March 8, 2020 at 3:30 PM #36121
So I’ve owned an OSSC for a little less than a year. I really like the device, unfortunately I think I may have killed it. I wanted to capture an additional source with my capture card. Since the card is a single input I figured the easiest way to do that would be to use a simple HDMI switch. So I purchased This One off of Amazon. When I had both devices plugged into the switch and swapped sources to the device opposite my OSSC I noticed the display of the OSSC would flicker. So I could see right away that something was wrong, and it was being fed electrical current where it shouldn’t be. So I immediately disconnected the device, but it seems the damage was done…
This is what the feed coming off of the device looks like now. I doubt there is a solution for this. I think I just plain borked it. I’m posting this here in the hopes someone might give me a better idea, but I think I’ll have to scrap my device…
March 8, 2020 at 6:34 PM #36128nmalinoskiParticipant
- This topic was modified 6 months, 3 weeks ago by WHAT.
I’m not an electronics expert by any means, but it seems like the underlying image is fine, so I would think that you might be able to get away with replacing the HDMI TX chip, assuming that’s what took the power from the switcher/splitter device.
Separately, if you haven’t done so already, you should leave a scathing review of that device on Amazon to warn others; it shouldn’t let you damage your devices like that.March 9, 2020 at 2:12 AM #36148
I did leave a review actually and mentioned the OSSC as the affected device. That said, its just some generic switch. I’m sure that whatever is plugged into it isn’t covered by any kind of warranty. Thanks for your suggestion regarding the TX chip. I’m confident that I could swap out a couple of capacitors or something like that, but doing a whole chip is likely outside my level of expertise. I do have a friend that might give it a go though. I suspect I’ll just be purchasing a replacement unit and let him roll the dice on this one. I also see that the OSSC pro is in the works. Maybe I’ll just wait and give that a go. Might just have to give my DOS machine a rest for a couple of months…March 12, 2020 at 7:01 AM #36253PoeskasParticipant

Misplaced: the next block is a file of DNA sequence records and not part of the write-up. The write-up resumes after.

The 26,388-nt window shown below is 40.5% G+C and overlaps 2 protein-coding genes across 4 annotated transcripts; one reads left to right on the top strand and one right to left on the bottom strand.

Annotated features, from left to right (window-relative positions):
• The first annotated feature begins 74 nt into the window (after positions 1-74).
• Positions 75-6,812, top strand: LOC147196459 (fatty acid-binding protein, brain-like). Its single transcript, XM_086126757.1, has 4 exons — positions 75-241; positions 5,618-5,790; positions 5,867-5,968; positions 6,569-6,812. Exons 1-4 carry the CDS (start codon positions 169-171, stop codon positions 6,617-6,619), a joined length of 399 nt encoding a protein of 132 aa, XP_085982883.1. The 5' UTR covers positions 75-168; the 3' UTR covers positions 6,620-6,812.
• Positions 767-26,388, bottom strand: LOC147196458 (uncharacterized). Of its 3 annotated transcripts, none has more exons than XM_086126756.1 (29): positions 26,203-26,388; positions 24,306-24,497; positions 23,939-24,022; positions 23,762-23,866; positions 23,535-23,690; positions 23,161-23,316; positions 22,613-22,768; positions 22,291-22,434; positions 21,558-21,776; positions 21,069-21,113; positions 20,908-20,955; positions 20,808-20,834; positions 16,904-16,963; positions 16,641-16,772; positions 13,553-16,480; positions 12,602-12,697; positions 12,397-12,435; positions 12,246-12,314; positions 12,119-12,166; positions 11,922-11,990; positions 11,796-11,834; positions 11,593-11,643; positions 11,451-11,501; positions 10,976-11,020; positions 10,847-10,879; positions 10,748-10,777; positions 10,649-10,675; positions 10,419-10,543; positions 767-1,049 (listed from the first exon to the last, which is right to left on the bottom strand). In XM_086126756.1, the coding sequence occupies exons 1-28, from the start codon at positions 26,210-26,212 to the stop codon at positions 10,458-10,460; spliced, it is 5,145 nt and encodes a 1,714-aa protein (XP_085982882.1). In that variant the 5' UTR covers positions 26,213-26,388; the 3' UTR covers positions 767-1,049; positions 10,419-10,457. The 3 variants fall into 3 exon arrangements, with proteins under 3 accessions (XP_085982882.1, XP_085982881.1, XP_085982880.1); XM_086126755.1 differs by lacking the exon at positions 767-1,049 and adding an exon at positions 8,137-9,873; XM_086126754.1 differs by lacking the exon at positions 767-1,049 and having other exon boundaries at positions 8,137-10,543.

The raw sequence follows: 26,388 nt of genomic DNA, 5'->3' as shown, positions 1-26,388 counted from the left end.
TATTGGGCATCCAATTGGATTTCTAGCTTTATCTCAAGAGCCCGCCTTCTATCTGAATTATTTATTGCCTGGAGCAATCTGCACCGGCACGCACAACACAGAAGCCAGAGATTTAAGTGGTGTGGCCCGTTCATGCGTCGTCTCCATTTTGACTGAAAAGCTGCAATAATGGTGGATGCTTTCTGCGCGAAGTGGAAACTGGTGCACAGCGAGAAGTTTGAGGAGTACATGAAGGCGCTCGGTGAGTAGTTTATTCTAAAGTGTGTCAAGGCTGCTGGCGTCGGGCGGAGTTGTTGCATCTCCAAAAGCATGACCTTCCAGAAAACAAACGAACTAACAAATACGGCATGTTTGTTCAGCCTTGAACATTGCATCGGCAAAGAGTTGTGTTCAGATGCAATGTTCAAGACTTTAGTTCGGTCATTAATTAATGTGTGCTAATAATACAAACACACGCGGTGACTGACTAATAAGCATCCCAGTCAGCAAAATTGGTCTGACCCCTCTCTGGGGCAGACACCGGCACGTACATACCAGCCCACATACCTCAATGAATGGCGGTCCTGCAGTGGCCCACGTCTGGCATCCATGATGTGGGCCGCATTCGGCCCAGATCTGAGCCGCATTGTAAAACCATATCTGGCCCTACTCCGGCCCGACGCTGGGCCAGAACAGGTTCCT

I had a similar experience to this, with the flashing display etc from a passive mechanical HDMI switch I bought on ebay. Luckily it didn’t have any lasting impact on the OSSC, and I’m sorry to hear yours was damaged. I really went down the rabbit hole on HDMI switches with the OSSC, and at the very least, none of them played nicely with my SNES at 5x, and it’s clear that cheap ones can be dangerous to your video chain.March 12, 2020 at 3:32 PM #36267
Can you elaborate a little more exactly how this happened? You were going OSSC->switch->capture card and the problem occurred when you switched to another input on the switch while the OSSC was still connected? What was the second input?March 14, 2020 at 2:42 AM #36316
The switch had two inputs. At the time the OSSC was powered off as I only use it to send video from an older MS-DOS machine that needs to be upscaled.
So I have a modern PC going directly to the switch, while I have the older PC outputting VGA to the OSSC. The OSSC then outputs HDMI to the switch on the second input. I wanted to power on the more modern machine to start a capture. With the OSSC and the MS-DOS machine powered down I turned on the modern PC plugged into the switch, with the correct input selected to pass video to my capture card. When I did this the display of the OSSC began to flicker like the device was going to try to power on. This seemed like it was bad news so I powered off the machine and removed the switch from the equation. I just ran my modern machine direct to my capture card to finish what I was doing.
Later I hooked the OSSC back up the capture card directly and the image I posted above was the result.March 15, 2020 at 8:40 PM #36359
Hmm, on the modern PC are you using Displayport to HDMI adapter?March 15, 2020 at 11:33 PM #36366
No its just straight HDMI out from the motherboard.March 17, 2020 at 12:58 AM #36383
There is voltage coming down HDMI wires however I would be surprised if that was enough to damage OSSC. I’ll see if I can’t give Markus a nudge and get his opinion on this.
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